What’s more, you look willfully ignorant. You take pride in not having learned more, and you bizarrely condescend to my increased knowledge which led me away from your beliefs, as though learning were somehow a bad thing. Maybe — JUST MAYBE — if learning new things is inherently destructive to your beliefs, it’s because YOUR BELIEFS ARE WRONG.


I’ll grant that everyone needs critics, but there are good and bad forms of criticism. Criticism which uses evidence and solid argumentation to demonstrate the problems with a particular viewpoint is great. Even if you’re a staunch literal 6-day Creationist, I will at least engage in a bit of discussion, though you and I may disagree about what we actually need to discuss in such a case. By contrast, if you come on here and just start preaching doom to me if I don’t repent, let me introduce you to CTRL-W (protip: it closes the browser tab). I don’t want to hear it, I won’t engage with it, and I will probably make fun of you like I’m doing in this post right now.

It might seem mean-spirited to be so dismissive. Well you know what, when you’ve put up with a whole lot of spiritual bullshit, and when you’ve been hurt in profound ways by people who don’t so much hold as wield their beliefs, then a bit of dismissive humor really takes the edge off the pain you feel when others say hurtful things. It’s a good coping strategy that helps me avoid internalizing all the guilt people try to throw on me. And when you’re out here discussing controversial issues as often as I am, people try to throw on a LOT of guilt. So excuse me while I cease caring about your opinion and fawning over your approval.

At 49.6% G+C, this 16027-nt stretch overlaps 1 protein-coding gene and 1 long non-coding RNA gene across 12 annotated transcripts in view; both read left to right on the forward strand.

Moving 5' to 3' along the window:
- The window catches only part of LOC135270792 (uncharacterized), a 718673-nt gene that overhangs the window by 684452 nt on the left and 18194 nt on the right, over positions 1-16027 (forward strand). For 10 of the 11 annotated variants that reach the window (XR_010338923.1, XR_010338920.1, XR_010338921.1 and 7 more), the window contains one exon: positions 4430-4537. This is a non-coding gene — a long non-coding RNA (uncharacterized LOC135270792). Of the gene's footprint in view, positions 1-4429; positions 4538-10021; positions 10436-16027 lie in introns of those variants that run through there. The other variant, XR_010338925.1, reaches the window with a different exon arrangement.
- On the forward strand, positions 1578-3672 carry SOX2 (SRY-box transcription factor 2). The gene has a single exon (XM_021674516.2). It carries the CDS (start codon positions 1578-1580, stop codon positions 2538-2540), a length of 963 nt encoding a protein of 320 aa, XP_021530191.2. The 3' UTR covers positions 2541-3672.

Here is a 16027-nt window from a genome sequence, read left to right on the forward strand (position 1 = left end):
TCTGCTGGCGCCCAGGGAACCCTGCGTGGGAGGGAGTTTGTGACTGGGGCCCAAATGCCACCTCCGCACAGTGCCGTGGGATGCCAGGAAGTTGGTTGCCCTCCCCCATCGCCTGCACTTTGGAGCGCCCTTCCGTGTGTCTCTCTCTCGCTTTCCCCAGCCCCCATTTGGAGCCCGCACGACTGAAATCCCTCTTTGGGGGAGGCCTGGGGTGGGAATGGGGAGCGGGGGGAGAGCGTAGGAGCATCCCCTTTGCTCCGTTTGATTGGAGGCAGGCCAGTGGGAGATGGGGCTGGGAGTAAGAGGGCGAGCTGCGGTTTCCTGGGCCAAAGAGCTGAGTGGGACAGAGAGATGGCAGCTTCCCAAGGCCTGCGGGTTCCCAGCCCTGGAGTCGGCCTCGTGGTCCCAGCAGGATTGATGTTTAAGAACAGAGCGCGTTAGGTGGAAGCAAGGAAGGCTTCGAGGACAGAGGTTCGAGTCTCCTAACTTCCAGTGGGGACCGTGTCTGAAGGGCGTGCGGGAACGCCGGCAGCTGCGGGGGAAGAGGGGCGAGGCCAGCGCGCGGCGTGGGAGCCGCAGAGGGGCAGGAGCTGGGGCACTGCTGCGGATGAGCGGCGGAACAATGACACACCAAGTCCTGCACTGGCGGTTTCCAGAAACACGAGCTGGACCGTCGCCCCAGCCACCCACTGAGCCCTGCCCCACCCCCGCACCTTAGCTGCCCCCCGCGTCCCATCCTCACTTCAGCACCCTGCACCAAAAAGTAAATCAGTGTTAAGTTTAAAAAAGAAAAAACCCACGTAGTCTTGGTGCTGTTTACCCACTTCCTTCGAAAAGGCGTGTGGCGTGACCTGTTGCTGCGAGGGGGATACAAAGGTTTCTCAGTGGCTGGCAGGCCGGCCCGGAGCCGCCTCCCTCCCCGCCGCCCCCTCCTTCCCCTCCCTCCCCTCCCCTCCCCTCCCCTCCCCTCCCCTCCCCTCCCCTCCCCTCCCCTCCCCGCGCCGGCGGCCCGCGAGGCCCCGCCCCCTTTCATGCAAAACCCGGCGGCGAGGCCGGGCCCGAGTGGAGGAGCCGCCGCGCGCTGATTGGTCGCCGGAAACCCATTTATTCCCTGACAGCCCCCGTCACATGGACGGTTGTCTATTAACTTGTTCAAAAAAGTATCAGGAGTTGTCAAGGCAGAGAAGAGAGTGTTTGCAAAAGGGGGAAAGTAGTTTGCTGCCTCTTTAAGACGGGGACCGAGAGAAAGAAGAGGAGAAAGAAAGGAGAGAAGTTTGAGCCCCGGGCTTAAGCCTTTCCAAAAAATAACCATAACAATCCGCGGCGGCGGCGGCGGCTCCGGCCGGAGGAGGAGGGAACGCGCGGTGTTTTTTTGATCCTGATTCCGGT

I know I’m writing in the second person a lot in this post, blaming “you” for this and that. Trust me, even though “you,” the reader, likely aren’t the person I’m talking about (you very well might be, though), it feels so much better to blame “you” than try to concoct strange sentences using gender neutral language which might describe in theory what’s going on. That’s because when I blame “you,” it’s personal. And if you are in that group of people I’m criticizing, I want you to feel my finger pointing out of the monitor at your face. When you insult me by trying to cast doubt on whether I’m really a Christian or whether I ever had the sort of experiences you’re describing, it’s personal, and I want you to feel that — not because I’m spiteful but because you need to feel it. You need to see that what you do hurts.